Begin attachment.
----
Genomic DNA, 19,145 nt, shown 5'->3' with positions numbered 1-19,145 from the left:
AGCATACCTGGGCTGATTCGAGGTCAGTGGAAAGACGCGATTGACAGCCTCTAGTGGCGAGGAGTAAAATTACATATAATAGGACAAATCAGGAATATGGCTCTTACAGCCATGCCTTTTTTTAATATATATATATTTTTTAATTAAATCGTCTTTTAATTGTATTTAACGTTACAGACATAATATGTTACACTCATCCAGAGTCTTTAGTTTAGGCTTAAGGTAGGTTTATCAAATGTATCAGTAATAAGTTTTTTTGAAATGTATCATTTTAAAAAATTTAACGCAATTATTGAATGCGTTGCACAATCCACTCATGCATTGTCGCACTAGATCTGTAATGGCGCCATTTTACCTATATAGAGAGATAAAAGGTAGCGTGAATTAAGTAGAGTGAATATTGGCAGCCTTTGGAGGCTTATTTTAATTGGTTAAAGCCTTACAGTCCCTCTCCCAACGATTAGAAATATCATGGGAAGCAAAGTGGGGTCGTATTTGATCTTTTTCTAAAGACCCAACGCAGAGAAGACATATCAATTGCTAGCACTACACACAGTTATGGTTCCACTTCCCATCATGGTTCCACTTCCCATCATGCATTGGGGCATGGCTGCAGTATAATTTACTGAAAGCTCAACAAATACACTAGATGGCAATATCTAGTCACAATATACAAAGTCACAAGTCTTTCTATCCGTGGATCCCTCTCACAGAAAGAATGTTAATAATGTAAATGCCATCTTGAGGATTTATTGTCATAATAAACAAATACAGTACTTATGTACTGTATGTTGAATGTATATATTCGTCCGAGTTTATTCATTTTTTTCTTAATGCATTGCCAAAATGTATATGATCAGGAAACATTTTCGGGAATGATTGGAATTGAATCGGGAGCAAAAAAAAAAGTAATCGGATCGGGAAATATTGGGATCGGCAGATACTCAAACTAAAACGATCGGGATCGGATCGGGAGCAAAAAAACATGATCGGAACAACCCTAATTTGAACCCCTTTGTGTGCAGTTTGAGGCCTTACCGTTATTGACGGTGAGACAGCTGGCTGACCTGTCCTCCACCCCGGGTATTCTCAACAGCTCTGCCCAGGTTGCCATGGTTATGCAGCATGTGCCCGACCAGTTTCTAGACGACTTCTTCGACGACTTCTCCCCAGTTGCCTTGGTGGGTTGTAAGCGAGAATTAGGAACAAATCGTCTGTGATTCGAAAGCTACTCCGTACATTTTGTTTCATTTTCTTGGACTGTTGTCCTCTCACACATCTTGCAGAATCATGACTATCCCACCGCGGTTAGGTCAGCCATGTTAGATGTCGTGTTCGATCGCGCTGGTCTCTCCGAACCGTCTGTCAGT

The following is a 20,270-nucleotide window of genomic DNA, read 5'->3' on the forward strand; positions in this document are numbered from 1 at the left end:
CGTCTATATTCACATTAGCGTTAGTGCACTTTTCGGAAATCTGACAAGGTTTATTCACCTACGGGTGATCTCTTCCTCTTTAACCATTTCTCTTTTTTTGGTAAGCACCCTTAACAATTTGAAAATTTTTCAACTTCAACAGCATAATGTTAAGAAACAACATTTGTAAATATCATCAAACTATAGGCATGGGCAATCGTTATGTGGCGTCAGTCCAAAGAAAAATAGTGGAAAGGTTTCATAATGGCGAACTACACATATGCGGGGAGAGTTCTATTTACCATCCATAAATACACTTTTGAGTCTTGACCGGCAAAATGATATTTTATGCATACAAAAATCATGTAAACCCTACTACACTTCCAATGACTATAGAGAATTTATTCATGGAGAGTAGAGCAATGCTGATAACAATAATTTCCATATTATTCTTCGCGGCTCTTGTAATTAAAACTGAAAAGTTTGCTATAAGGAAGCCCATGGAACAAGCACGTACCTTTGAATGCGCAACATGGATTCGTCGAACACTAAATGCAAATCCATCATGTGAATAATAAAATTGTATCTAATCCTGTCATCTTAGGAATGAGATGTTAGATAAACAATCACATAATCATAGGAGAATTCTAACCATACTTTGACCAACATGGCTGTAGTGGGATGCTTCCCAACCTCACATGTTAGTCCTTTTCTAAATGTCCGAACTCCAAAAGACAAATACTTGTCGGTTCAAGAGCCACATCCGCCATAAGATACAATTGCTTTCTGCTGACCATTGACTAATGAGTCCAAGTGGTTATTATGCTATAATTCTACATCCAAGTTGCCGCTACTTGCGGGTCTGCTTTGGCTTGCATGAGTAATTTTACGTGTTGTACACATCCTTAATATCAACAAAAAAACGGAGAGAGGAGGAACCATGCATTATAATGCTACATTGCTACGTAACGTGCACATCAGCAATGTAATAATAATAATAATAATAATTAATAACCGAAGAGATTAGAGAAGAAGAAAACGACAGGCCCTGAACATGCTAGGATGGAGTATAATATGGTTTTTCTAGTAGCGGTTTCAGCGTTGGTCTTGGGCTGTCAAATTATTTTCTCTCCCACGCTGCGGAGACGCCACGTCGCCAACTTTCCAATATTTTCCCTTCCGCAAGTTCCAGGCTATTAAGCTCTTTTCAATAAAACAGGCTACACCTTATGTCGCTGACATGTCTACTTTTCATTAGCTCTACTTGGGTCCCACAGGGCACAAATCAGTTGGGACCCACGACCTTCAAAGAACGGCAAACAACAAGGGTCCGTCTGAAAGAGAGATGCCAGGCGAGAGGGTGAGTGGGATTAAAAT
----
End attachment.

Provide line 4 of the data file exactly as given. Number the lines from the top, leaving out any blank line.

CGTCTATATTCACATTAGCGTTAGTGCACTTTTCGGAAATCTGACAAGGTTTATTCACCTACGGGTGATCTCTTCCTCTTTAACCATTTCTCTTTTTTTGGTAAGCACCCTTAACAATTTGAAAATTTTTCAACTTCAACAGCATAATGTTAAGAAACAACATTTGTAAATATCATCAAACTATAGGCATGGGCAATCGTTATGTGGCGTCAGTCCAAAGAAAAATAGTGGAAAGGTTTCATAATGGCGAACTACACATATGCGGGGAGAGTTCTATTTACCATCCATAAATACACTTTTGAGTCTTGACCGGCAAAATGATATTTTATGCATACAAAAATCATGTAAACCCTACTACACTTCCAATGACTATAGAGAATTTATTCATGGAGAGTAGAGCAATGCTGATAACAATAATTTCCATATTATTCTTCGCGGCTCTTGTAATTAAAACTGAAAAGTTTGCTATAAGGAAGCCCATGGAACAAGCACGTACCTTTGAATGCGCAACATGGATTCGTCGAACACTAAATGCAAATCCATCATGTGAATAATAAAATTGTATCTAATCCTGTCATCTTAGGAATGAGATGTTAGATAAACAATCACATAATCATAGGAGAATTCTAACCATACTTTGACCAACATGGCTGTAGTGGGATGCTTCCCAACCTCACATGTTAGTCCTTTTCTAAATGTCCGAACTCCAAAAGACAAATACTTGTCGGTTCAAGAGCCACATCCGCCATAAGATACAATTGCTTTCTGCTGACCATTGACTAATGAGTCCAAGTGGTTATTATGCTATAATTCTACATCCAAGTTGCCGCTACTTGCGGGTCTGCTTTGGCTTGCATGAGTAATTTTACGTGTTGTACACATCCTTAATATCAACAAAAAAACGGAGAGAGGAGGAACCATGCATTATAATGCTACATTGCTACGTAACGTGCACATCAGCAATGTAATAATAATAATAATAATAATTAATAACCGAAGAGATTAGAGAAGAAGAAAACGACAGGCCCTGAACATGCTAGGATGGAGTATAATATGGTTTTTCTAGTAGCGGTTTCAGCGTTGGTCTTGGGCTGTCAAATTATTTTCTCTCCCACGCTGCGGAGACGCCACGTCGCCAACTTTCCAATATTTTCCCTTCCGCAAGTTCCAGGCTATTAAGCTCTTTTCAATAAAACAGGCTACACCTTATGTCGCTGACATGTCTACTTTTCATTAGCTCTACTTGGGTCCCACAGGGCACAAATCAGTTGGGACCCACGACCTTCAAAGAACGGCAAACAACAAGGGTCCGTCTGAAAGAGAGATGCCAGGCGAGAGGGTGAGTGGGATTAAAAT